As Hollywood studios continue their ongoing mating ritual with merchandisers, one ardent suitor has taken itself off the market. Large toy marketers such as Hasbro and Mattel will keep on courting studios for exclusive licensing agreements, but notably missing from this year's schmoozefest will be Equity Marketing.
A recent hot company among Hollywood studios, the promotional toymaker recently announced it would bow out of the movie-licensing business. The decision comes in the wake of weak sales of products tied to Universal Studios' "Babe: Pig in the City."
Just last month, the company said it had lowered 1998 earnings expectations "due primarily to the unexpectedly poor performance" of the "Babe" sequel. Earlier last year, Equity had taken another hit: lower-than-expected theater receipts for Sony Pictures Entertainment's "Godzilla," which led to soft sales of toys associated with the picture.
"They stubbed their toe through no fault of their own," said analyst David Liebowitz of Burnham Securities about Equity's setbacks. "If you don't succeed on the silver screen, it's very hard to have merchandise jump off the shelves."
RISKS TO SMALL MARKETERS
Those misfortunes are an example of the risks smaller marketers are forced to take in hopes of riding the coattails of potential blockbusters.
And with a larger crop of movies now entering the marketplace, companies such as Equity have a harder time winnowing out potential winners.
Equity's gamble also shows how difficult it is for such companies to gain and maintain ground in the grown-up world of toys licensed to feature films.
Such marketers as Hasbro and Mattel, for instance, do a broader array of license and non-license toymaking, which enables them to sustain the ups and downs of the film business.
On paper, Equity's original decision to sell "Godzilla" and "Babe" products through retail outlets seemed a prudent business option. "Godzilla" had a massive marketing campaign that started a full year before the movie's release. "Babe: Pig in the City" looked to continue in the hoofprints of the first "Babe" movie two years ago, which pulled in a hefty $246.1 million in worldwide box office receipts, according to Exhibitor Relations Co., which tracks movie revenues.
EQUITY ON NEW GROUND
Feature-film toy licensing deals were a relatively new territory in 1997 for Equity Marketing, which for years generated virtually all its profits from gifts and promotional items made for other marketers--such as BP Oil Co., Coca-Cola Co., Exxon Corp. and Sunoco. The Equity merchandise is given away to the customers of those marketers.
Equity still derives 75% of its revenues from this business, compared to 87% in 1995.
This past summer, Equity made the promotional toys based on DreamWorks SKG's "Small Soldiers"; the items were used as free premiums with the purchase of children's meals at Burger King Corp. restaurants. More recently, Equity produced the BK toys tied to Paramount Pictures' "The Rugrats Movie."
Producing promotional gifts and toys has been a safe business for Equity, analysts said. Promotion companies generally retain upfront fees from marketers such as Burger King to produce the toys.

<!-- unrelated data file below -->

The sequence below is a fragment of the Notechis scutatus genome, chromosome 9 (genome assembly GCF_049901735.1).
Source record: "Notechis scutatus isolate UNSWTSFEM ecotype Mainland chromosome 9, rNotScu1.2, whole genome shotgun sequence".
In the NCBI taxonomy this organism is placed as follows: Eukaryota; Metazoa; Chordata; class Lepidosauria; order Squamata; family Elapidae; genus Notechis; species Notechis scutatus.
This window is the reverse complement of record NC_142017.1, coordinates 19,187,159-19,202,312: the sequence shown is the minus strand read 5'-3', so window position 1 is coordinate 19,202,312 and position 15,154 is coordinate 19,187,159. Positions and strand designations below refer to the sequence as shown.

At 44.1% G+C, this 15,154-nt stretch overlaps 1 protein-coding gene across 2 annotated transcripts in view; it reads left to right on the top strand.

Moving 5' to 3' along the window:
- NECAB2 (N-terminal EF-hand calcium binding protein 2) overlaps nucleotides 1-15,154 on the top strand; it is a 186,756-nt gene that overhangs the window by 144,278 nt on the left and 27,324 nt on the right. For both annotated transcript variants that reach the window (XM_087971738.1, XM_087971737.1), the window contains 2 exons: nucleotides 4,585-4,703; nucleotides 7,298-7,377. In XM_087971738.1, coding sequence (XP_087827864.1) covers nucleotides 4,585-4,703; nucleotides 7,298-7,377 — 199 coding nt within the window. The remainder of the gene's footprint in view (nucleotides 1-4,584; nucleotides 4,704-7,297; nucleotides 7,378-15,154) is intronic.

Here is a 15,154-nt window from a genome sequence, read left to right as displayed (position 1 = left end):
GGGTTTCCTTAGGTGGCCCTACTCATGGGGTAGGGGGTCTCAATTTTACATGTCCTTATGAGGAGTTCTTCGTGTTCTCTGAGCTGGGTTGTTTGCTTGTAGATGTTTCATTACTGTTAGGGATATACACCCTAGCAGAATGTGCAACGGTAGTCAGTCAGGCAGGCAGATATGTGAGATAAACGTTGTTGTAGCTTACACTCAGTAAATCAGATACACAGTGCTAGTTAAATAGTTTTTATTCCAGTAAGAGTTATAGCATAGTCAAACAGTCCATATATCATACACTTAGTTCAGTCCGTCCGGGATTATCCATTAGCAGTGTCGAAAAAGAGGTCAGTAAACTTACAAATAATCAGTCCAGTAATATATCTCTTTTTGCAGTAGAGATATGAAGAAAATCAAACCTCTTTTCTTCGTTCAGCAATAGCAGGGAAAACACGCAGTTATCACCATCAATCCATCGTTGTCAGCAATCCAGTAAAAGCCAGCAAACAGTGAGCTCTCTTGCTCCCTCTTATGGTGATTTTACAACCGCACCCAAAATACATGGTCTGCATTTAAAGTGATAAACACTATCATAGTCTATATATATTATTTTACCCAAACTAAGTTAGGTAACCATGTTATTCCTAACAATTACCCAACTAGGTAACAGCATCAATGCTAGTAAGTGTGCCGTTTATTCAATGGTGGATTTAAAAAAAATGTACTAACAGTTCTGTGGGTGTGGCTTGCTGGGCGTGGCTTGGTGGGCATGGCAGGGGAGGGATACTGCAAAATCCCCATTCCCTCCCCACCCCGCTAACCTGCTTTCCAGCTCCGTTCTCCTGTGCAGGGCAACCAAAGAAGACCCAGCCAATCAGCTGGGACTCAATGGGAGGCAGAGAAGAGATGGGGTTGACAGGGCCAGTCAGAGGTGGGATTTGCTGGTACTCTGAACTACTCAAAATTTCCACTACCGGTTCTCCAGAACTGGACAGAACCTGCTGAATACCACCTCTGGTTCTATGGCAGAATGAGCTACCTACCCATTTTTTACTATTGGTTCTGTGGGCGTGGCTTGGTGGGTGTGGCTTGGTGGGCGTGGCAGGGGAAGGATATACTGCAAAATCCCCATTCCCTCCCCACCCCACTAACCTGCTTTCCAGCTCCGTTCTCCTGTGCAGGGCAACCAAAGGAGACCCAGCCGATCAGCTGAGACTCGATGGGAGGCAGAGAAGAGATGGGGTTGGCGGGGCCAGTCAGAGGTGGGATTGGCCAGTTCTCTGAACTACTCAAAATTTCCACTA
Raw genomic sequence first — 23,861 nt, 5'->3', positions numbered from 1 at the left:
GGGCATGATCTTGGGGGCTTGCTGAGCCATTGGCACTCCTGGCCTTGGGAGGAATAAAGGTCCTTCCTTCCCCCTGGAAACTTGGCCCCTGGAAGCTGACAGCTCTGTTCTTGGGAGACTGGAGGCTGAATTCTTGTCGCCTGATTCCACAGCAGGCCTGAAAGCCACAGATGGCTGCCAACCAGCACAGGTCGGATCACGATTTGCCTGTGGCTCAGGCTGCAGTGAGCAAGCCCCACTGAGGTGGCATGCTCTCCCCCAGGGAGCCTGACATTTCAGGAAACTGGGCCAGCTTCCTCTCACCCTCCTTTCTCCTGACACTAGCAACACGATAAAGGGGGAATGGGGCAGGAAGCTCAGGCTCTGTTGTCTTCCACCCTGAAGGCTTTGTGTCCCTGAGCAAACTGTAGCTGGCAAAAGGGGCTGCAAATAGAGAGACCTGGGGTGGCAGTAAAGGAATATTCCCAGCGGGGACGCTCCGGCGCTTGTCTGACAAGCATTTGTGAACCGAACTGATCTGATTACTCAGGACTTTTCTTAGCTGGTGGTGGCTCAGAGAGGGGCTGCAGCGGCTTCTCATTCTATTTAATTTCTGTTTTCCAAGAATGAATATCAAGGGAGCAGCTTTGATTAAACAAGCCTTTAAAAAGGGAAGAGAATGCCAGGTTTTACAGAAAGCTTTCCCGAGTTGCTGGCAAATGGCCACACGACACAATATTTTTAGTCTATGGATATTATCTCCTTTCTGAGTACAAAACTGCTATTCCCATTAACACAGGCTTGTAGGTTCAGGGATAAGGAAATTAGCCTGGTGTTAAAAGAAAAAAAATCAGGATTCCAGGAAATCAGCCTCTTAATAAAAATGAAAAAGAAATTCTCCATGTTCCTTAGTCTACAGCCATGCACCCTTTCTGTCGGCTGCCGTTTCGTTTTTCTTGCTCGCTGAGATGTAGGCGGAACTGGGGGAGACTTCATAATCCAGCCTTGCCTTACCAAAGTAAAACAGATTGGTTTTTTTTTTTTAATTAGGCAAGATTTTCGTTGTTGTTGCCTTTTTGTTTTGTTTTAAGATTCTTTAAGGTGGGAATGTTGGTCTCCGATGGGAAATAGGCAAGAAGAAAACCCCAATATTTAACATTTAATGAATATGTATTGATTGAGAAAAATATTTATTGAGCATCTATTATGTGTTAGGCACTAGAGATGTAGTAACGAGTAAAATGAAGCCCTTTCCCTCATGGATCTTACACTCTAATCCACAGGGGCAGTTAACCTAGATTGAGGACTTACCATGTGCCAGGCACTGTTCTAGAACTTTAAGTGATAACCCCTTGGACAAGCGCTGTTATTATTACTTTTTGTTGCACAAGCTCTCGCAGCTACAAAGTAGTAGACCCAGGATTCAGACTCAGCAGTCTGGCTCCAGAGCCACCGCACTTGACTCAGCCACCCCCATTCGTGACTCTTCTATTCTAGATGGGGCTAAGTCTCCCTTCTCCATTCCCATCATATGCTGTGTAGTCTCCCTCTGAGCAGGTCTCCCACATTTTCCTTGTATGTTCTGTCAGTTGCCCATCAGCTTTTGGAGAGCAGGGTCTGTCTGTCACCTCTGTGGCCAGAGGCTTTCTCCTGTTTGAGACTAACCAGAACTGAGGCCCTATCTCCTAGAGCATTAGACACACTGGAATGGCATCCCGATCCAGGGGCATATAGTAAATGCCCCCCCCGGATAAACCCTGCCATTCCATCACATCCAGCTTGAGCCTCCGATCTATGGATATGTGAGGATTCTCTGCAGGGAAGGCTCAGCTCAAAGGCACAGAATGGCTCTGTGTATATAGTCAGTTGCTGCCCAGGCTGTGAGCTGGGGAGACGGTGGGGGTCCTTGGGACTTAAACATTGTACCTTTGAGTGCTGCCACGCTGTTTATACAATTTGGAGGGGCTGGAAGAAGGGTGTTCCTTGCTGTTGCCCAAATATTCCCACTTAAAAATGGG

But, in marketing toys directly, through normal retail channels, Equity entered a less predictable world. The company had to count heavily on fickle kids to decide whether its products moved off the shelves or not.
"The risks are greater," said Sheree Aronson, director of investor relations for Equity Marketing. Now "we have decided not to pursue tie-ins" with films, she said.
Another problem in linking up with filmmakers is that what appears in the development stage may not always resemble the finished movie.
Marketers "are not shown a finished product," Mr. Liebowitz said. "Sometimes they are shown an outline, and what is shown may have little to do with what makes it out into the market. It may not be part of your audience."
In Equity's case, it isn't all Hollywood's fault; the company has had some internal problems as well.
In September, Co-CEO and Chairman Steven Robeck left, although he was retained as a consultant. Other key li- censing executives recently left Equity as well, including Exec VP-Worldwide Pro- motions Al Ovadia.
Donald Kurz, formerly co-CEO and president, has become chairman-CEO.
Though Equity isn't taking any more event movie deals, it has one pre-existing arrangement with Universal Studios for a toy tie-in with the live-action feature "Curious George," which will be released sometime in 2000.
Back in the spring of 1998, it also struck a three-year deal with Universal for the rights to sell toys based on classic cartoon character Woody Woodpecker, who will appear in a new animated series on the Fox Kids Network. Equity also has a deal to make plush toys for Warner Bros.' "Scooby Doo," which currently runs on the Cartoon Network.
POTENTIAL IN TV NOT AS GREAT
However, analysts generally recognize TV related-properties as a safer bet for toy companies. They have a consistent and loyal audience, which makes revenue projections easier to calculate. Unfortunately, most TV properties don't have the revenue potential of feature film blockbusters.
Industry analysts can't calculate exact earnings decreases for the last quarter of 1998 because Equity hasn't revealed how much of a writedown it will take due to the problems from "Babe."
Revenues for the nine months ended Sept. 30 dropped to $84.4 million, down 12% from the same period a year earlier. Net income fell 75.3% to $1.5 million.
Copyright January 1999, Crain Communications Inc.